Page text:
Orthopaedic implants help millions of Americans stay active. But these medical devices are prone to infection, forcing patients back to surgery for repair or replacement. Now, for the first time, a team of engineers has shown that zinc or titanium oxide nanosurfaces can reduce the presence of bacteria, a technique that can be applied to implants to reduce the number of these costly and debilitating infections.
Microcraters and nanosurfaces
A rougher terrain engineered on the nanoscale (top) promoted bone adhesion and inhibited bacterial growth much better than the smoother surface engineered on the microscale (bottom). Units are in microns. Image: T.J. Webster
Thomas Webster, an associate professor of engineering at Brown, led the research. Results are published in the Journal of Biomedical Materials Research.
“We’ve found a method of coating implants that discourages bacteria growth,” Webster said, “and it does so significantly. The hope is that this technique will lead to safer, longer-lasting implants.”
According to the American Academy of Orthopaedic Surgeons, 766,100 Americans underwent surgery for hip, knee and shoulder replacements in 2002. During typical procedures, surgeons remove an arthritic or damaged joint and replace it with an artificial one. In about 1 to 2 percent of cases, the implant gets infected. The most common culprit: Staphylococcus epidermidis. Found on skin or in mucous membrane, S. epidermidis can enter a surgical wound and adhere to an implant. The bacteria multiply, causing a slimy layer, or biofilm, to form around the implant. The slime is tough stuff, acting as a physical and chemical barrier that resists antibiotics. The result is additional surgery to clean the implant or replace it outright.
Webster, along with former Purdue University colleagues Gabriel Colon and Brian Ward, knew that abrading or coating implants to produce microscopic bumps, which create a sand-papery surface, aid in bone growth. This helps anchor the implant in the body and extends its life. Some artificial joints now sport these microstructured surfaces.
But the team wondered if smaller peaks and craters – ones that measure on the nanometer scale – would work even better. And how would bacteria react? So they experimented.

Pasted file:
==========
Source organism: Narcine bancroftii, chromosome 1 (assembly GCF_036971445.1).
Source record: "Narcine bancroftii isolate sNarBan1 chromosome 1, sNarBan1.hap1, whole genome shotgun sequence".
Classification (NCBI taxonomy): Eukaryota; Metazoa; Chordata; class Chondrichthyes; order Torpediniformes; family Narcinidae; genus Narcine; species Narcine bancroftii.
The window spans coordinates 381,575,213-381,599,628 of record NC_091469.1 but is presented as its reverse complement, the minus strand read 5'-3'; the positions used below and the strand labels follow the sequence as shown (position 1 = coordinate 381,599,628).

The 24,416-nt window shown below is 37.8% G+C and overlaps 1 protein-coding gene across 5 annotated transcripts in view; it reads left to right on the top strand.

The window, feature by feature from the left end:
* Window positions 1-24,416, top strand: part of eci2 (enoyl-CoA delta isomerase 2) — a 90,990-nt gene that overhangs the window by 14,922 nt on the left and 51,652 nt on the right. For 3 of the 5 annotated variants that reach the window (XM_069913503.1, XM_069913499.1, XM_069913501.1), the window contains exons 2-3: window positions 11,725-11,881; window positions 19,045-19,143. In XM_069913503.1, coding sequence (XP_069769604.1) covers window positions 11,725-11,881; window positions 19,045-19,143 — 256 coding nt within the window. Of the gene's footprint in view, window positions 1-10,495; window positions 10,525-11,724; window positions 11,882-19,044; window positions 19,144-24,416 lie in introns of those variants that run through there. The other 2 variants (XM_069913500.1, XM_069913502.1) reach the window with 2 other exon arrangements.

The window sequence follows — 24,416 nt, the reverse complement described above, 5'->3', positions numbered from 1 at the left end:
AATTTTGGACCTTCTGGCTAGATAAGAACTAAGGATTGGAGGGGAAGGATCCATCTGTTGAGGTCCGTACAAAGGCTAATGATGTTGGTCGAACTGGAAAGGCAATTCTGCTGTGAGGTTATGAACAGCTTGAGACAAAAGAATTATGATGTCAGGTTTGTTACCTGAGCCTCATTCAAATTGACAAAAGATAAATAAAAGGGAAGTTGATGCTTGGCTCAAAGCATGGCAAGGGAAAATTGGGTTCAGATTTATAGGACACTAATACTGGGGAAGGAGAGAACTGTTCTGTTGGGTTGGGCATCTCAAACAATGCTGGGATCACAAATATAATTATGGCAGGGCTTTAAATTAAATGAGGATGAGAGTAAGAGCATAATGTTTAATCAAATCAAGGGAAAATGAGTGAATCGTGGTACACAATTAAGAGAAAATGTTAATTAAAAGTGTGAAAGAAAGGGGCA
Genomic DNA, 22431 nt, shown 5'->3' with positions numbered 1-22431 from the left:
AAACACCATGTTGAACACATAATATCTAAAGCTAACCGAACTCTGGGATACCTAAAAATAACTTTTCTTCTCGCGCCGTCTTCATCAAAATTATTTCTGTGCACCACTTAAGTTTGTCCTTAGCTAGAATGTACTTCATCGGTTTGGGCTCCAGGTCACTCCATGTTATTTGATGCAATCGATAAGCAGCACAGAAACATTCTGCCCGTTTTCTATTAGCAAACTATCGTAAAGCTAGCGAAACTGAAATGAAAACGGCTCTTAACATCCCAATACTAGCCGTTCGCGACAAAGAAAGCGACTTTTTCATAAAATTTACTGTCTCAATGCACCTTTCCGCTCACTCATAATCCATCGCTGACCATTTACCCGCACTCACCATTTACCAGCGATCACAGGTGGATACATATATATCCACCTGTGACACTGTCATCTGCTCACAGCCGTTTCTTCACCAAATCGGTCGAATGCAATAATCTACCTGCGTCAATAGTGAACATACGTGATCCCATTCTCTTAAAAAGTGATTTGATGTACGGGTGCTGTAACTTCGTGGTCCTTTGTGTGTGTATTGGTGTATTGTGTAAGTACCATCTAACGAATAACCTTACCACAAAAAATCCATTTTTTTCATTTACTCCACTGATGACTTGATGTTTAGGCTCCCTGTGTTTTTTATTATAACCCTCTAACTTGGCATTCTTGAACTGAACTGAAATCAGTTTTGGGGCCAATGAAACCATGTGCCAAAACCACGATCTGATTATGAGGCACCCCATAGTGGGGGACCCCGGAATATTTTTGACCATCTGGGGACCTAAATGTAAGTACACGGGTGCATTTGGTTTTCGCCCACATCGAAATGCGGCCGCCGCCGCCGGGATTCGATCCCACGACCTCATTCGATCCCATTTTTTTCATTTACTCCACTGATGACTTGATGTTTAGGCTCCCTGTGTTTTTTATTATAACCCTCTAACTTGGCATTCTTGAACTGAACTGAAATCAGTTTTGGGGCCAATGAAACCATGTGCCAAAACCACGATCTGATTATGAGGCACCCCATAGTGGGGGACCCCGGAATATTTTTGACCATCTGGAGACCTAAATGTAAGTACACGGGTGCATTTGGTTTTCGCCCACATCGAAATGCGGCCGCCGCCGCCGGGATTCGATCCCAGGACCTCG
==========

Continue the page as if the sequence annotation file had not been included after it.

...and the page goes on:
The engineers chose zinc and titanium oxides as their materials. Zinc oxide is a well-known antimicrobial agent. Titanium oxide, strong and light, is a commonly used in implants. Engineers took nanoparticles of these ceramics and pressed them into dime-sized discs. They took microparticles of these same materials and made more discs. Discs with nanostructured surfaces had bumps that measured only .023 microns in diameter. Discs with microstructured surfaces had bumps that measured about 5 microns in diameter. Under a microscope, the surface differences are extreme; the nanostructured discs look like saw-toothed mountains, the microstructured discs look like smooth plateaus.
The engineers put S. epidermidis on the discs and waited an hour. Then they counted the bacteria. The results were dramatic. Microstructured zinc oxide discs were host to 1,000 times more bacteria than the nanostructured zinc oxide discs. Similar, but less striking, results were duplicated on titanium oxide discs.
The engineers conducted similar experiments with bone-forming cells and found that twice as many of these cells grew and formed bone on nanostructured discs. Other indicators of healthy bone growth, such as collagen synthesis, were also stronger with nanostructured discs.
“Surface area seems to be key,” Webster said. “With the nanostructured surfaces we created, surface area increased by 25 to 35 percent. We think that this additional area, along with the unique surface energetics of these nanomaterials, gave bone-forming cells more places to adhere. But with bacteria, increased surface area may work the other way, exposing the bugs to more of the germ-fighting properties of the zinc oxide.”
The National Science Foundation funded the work.
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